Today John shot a new panoramic photo (gigapan) in Jonathan Dickinson State Park to continue documenting recovery after a prescribed burn. That was before we left the IPad in the woods in the thundershower. (No worries—it had a happy ending, and compelled a second trip to a lovely park.)
Prescribed burning keeps much Florida acreage in a fire-dependent “early” successional stage. A recurring thought overlooking such fire savannas is the prevalence of grasses, as opposed to understory plants from other families. Several reasons, not of much interest today, help explain this, including fire-resistant rhizomes and the ability of grasses to rise from basal growth points after the tops succumb to flames, to deer, or to John Deere. Many grasses, including three-awns, have what’s called C4 photosynthis, a special advantage in hot climates.
Let’s zoom like a gigapan on one component of grassish domination… monocultures of just one grass genus, Aristida. Aristidas are a big bunch, over 300 species around the warm world. Why so successful?
To start with a fun if not important answer, their name gives a clue about one advantage, they are three-awn grasses. An awn is a bristle, and each spikelet (seed-head) has three of them. What’s so great about that?
So many great things! Herbivores probably don’t much cotton to needle salad. Moreover, associated with the “seeds” (achenes) the awns catch on fur, wind, and water to disperse. Also they may help lodge against other vegetation or take hold on the soil. That awns serve diverse functions is hinted by their diversity in abundance, lengths, orientations, postures, shapes, barbs, stiffness, and probably responses to moisture.
In some species all the awns are coequals, while in others the central awn dwarfs the other two. Many additional grasses have awns, if not in triplets, and looking beyond Aristida, awns contribute to photosynthesis and help position the seed for optimal water uptake. To drift into left field, I wonder if they absorb water or nutrients.
Speaking of nutrients, how does a monospecific understory of grass secure the nitrogen it needs? In contrast with grasses, legumes and many other plants have nitrogen-fixing nodules. And frequently free-living soil microbes contribute, as does decaying organic matter.
Now we could do the obvious and fret over how meadows of grass get the nitrogen they need to survive as the fittest. But turn the beat around… and take a page from the presedential politics playbook. There are two ways to get ahead, rise up on your merits (boring), or tear down the opponents.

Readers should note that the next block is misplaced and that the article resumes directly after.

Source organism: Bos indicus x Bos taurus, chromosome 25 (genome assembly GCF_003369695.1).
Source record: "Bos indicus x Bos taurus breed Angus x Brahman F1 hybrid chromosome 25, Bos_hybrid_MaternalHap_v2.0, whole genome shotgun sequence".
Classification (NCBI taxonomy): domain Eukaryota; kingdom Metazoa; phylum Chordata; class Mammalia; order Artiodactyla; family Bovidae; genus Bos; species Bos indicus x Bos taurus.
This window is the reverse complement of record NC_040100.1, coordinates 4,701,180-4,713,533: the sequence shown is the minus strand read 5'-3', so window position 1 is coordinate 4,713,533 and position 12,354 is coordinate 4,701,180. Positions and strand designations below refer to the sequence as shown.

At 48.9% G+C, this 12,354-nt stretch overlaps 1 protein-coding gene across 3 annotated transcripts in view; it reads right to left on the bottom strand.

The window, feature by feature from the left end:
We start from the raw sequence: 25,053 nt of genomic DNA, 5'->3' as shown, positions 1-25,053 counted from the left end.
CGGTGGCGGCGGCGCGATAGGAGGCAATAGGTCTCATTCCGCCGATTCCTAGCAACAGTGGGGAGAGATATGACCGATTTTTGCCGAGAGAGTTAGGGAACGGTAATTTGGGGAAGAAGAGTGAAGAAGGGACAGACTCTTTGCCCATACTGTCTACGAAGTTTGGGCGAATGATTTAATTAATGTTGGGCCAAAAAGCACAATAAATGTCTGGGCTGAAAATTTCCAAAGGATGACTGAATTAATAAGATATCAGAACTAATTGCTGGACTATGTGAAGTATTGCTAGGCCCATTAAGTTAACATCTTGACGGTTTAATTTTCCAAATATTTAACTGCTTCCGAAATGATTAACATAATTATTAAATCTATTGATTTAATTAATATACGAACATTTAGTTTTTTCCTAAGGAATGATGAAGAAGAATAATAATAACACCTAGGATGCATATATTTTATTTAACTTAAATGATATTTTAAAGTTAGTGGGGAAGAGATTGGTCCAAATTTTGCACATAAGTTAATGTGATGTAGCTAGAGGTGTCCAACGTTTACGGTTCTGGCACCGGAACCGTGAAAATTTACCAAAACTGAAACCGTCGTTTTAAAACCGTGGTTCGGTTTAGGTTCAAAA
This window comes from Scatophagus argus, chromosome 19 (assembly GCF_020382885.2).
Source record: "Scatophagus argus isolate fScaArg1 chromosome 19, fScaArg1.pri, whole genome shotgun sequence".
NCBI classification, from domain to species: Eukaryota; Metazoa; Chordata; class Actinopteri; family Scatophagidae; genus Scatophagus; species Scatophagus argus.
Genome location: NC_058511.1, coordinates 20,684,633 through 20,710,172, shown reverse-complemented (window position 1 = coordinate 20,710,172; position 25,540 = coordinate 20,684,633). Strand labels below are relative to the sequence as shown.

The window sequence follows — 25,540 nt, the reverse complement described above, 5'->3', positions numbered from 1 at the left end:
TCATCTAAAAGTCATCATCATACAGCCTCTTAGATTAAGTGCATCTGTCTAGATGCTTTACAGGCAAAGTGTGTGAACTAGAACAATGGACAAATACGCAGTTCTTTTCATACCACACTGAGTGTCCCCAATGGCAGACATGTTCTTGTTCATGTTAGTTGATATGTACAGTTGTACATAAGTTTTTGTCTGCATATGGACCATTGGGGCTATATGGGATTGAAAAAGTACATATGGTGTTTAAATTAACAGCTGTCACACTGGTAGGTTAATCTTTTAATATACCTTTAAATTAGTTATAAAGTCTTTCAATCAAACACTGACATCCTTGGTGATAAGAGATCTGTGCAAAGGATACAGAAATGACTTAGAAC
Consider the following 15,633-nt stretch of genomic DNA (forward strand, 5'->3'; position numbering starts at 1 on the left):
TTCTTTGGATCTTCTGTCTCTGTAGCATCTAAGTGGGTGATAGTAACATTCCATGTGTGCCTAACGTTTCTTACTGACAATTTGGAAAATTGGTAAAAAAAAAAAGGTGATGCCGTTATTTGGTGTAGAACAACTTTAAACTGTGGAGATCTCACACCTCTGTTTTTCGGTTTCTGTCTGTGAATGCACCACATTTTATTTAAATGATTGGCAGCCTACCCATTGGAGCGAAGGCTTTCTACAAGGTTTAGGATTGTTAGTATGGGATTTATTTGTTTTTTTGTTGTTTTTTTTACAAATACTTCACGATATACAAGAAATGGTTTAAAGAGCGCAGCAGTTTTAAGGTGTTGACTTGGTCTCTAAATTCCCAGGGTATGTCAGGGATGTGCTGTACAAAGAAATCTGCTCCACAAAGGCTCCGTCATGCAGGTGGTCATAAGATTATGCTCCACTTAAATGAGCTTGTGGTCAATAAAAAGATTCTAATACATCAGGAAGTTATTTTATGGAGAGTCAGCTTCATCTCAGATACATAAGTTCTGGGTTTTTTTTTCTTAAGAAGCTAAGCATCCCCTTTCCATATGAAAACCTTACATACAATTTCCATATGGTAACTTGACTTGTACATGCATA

So, in honor of 2016, how do Aristidas manage to become President of the Park? They are negative campaigners. The explanation requires some shameless speculation and extrapolation of limited research. Just read on:
Aristidas are early-succession plants, pioneers. Any ecology book tells us that pioneer species soon give way to different replacement species, these soon booted out by bigger better species, and so forth. Another name for pioneer species is weeds, and some very talented weeds are legumes with their nitrogen-fixing nodules. Legumes are all over Jonathan Dickinson Park, but not among the Aristidas. Why don’t legumes and their power-nodules move in there?
Aristidas filibuster. They expand and overstay their fair turn in the succession parade. Some of their advantages are obvious, such as those awns, and tough rhizomes, but there’s a more interesting trick up their sleeves. Three-awns repulse their would-be replacements by destroying the nitrogen-fixing bacteria critical to the interlopers. Aristidas loathe legumes, turning the pretty pink nodules to black.
Of course if you deprive the foe of nitrogen you do need to get your own. Three-awns can probably acquire it rapidly after a fire, but so much more intriguing is the increasing research on nitrogen-fixation by grasses with the assistance of bacteria different from the ones the grasses suppress. Purple three-awn has associated with its root sheath nitrogen-fixing bacilli belonging to, or similar to, Bacillus (Paenibacillus) polymixa, perhaps cryptically contributing to the grasses persistence in the face of competitors.
Time to wind down, but let this then be a lesson to all political hopefuls. You too can grow up to be President. Be stubborn. Be bristly. Be toxic. And most importantly, have grass-roots support.
Note on today’s photos. These are from a project John and I worked on ca. 2007. I do not recall who shot which. We know what the species are but that info is suppressed as a distraction. The essay concerns ecology, not taxonomy.